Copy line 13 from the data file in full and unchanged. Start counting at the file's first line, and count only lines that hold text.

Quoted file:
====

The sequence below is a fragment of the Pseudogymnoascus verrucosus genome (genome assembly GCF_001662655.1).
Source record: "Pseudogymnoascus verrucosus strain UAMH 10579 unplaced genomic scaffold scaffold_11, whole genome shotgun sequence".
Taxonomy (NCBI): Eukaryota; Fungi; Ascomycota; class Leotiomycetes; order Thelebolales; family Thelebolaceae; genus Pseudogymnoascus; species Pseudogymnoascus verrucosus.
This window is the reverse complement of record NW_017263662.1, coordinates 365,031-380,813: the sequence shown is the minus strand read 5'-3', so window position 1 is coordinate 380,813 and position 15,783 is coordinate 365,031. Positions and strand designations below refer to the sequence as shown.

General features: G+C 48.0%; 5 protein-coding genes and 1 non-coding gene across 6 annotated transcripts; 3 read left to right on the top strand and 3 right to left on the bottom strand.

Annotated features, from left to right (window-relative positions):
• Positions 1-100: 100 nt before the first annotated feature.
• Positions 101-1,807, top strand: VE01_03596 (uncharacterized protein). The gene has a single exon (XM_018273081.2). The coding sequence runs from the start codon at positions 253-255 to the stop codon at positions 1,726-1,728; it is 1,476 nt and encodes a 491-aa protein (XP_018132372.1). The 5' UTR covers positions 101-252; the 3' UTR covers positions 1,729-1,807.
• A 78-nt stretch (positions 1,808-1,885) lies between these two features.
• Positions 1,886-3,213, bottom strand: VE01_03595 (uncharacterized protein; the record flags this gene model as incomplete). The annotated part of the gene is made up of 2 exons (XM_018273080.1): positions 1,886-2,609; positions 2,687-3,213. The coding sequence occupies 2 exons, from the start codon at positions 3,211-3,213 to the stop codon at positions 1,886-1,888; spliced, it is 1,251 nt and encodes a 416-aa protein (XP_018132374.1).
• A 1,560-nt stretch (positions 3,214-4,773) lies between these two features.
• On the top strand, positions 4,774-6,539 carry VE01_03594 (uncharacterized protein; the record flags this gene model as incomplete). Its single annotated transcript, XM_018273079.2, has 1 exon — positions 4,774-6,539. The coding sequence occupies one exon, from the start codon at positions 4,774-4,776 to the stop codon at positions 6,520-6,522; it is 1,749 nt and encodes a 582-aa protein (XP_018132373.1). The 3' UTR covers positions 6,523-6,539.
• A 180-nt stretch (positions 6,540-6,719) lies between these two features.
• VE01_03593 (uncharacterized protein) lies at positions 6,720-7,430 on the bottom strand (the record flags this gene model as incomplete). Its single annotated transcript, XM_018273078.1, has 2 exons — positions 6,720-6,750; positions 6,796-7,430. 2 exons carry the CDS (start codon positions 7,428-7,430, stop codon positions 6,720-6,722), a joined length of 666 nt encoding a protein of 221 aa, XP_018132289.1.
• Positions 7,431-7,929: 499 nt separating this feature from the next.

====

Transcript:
• A 180-nt stretch (positions 6,540-6,719) lies between these two features.